Strengthening Constitutional Self-Government

No Left Turns

The Astute Obama

I’ve pretty much decided not to praise or blame the new president until he actually becomes the new president. But I have to save his skill is revealed in the wholly symbolic Rick Warren thing. The only job the megapastor has been given is praying once! Of course Obama can’t side with those who believe that those who have religious objections to same-sex marriage have no place in respectable American political life. That would include, of course, casting out a majority of his black supporters. Obama himself has said--and perhaps sincerely--that he himself has such religious reservations. Arousing the anger, in a very predictable way, of gay-rights activists to make that point to mainstream America--including basically sympathetic evangelicals suspicious of his cultural agenda--is all gain, no loss. Meanwhile, Obama will do nothing to stop the Court from, soon enough, proclaiming a right to same-sex marriage, and he’ll say, at that point, that we gotta respect the Court. Remember that both Warren and Obama are proud of being uniters, not dividers.

Discussions - 3 Comments

Obama is a pragmatic politician, he knows deep down that being gay is wrong, (if it were normal none of us would be here) yet he claims that they deserve equal rights. Does Obama actually think that something that is inherently wrong deserves the endorsement of government? I doubt it. That is why he choose rick warren, not because he is trying to win political points, which he will, but because he is showing to the American people (who largely oppose gay marriage) that he agrees with their opinion. He is not going to come out and say that because what is the point. Actions speak louder than words, and he knows that.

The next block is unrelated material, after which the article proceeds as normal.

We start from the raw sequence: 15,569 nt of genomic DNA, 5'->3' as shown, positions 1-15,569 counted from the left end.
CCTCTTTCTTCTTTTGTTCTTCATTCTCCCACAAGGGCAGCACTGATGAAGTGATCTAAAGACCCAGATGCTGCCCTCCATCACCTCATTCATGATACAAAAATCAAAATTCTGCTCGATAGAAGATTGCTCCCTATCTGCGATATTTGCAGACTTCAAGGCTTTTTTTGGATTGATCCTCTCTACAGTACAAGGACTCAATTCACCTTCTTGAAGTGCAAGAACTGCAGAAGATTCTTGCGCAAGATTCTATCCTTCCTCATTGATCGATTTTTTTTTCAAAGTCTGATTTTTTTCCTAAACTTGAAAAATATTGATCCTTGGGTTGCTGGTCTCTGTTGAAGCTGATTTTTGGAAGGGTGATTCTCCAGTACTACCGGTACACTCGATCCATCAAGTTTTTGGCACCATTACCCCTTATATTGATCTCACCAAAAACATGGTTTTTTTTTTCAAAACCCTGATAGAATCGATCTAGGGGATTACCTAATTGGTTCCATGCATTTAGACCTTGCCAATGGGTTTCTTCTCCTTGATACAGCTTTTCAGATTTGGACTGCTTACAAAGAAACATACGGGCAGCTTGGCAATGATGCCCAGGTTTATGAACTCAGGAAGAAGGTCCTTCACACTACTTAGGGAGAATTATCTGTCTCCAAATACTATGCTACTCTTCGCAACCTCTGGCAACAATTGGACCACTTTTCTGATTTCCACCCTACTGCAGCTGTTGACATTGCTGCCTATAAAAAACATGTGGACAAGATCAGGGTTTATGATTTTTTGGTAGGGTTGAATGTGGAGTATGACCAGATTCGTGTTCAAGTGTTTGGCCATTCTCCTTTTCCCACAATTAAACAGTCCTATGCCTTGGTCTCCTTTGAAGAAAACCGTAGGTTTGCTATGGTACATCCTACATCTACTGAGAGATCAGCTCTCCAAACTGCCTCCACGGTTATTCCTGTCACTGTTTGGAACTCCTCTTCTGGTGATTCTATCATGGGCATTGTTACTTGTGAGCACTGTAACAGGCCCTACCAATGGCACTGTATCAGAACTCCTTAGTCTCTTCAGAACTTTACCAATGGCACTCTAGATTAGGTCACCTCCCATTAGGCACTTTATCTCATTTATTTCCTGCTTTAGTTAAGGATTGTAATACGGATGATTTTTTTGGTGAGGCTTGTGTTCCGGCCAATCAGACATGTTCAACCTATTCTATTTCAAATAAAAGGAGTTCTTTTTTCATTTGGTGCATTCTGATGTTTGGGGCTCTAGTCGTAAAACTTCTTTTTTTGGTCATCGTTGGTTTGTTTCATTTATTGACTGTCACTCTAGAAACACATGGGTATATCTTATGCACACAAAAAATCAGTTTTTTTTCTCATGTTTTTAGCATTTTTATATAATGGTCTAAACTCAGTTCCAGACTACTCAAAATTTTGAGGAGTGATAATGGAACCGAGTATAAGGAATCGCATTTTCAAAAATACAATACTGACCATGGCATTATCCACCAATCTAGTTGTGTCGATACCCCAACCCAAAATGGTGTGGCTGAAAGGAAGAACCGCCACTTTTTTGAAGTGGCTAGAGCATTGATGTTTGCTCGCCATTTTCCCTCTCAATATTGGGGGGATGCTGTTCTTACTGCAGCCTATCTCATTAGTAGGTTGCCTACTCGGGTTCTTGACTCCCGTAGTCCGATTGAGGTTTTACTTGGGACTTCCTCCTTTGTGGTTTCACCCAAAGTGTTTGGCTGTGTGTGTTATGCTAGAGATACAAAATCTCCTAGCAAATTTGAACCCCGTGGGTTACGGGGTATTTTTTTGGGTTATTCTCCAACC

One more point,

By his inclusion of Warren, Obama is opening the possibility of a more inclusive social liberalism. Inclusive social liberalism seems redundant, but people with personal experience of enthusiastic social liberals know that this is often not the case. For the last thirty plus years, many social liberals seem to have defined themselves by who they despise (white southernors, conservative catholics, evanglicals) at least as much as by the policies they have espoused. The objects of their hate have responded in kind and many centrists get turned off. The reaction to the Warren choice by many pro gay marriage folks points to a reflexive hatefulness and contempt for public disagreement. This reflexive hostility (which is found on both sides of the culture war)is at least as big a cause for the bitterness of our public life as our actual policy differences.

Obama seems to have figured out two things,

1. Social liberals will get farther politically if they actually show some of the tolerance that they constantly talk about.

2. It is more important to win policy fights than to emotionally wound and exclude people who disagree with you on some issues.

As a conservative, I like what this shows about Obama. He shows emotional maturity, cold calculation, and a sense of what is truly important. On the other hand, it also shows that Obama is going to be a very tough political opponent for conservatives to get a handle on.

So far he's doing a really impressive job of combining a far left agenda with the symbolic appearance of a moderate, generally inclusive approach....and we also have some indications where he intends on pursuing a more ideological agenda very aggressively (Daschle on healthcare). Peter is right that picking Warren gets alot by essentially sacrificing nothing--Obama can make all kinds of artful rhetorical concessions without sacrificing anything politically, as long as folks like Warren agree to play along. It would have been interesting if Warren has publicly rebuked the offer puttign O in a position where he had to address social conservative issues more directly and substantively

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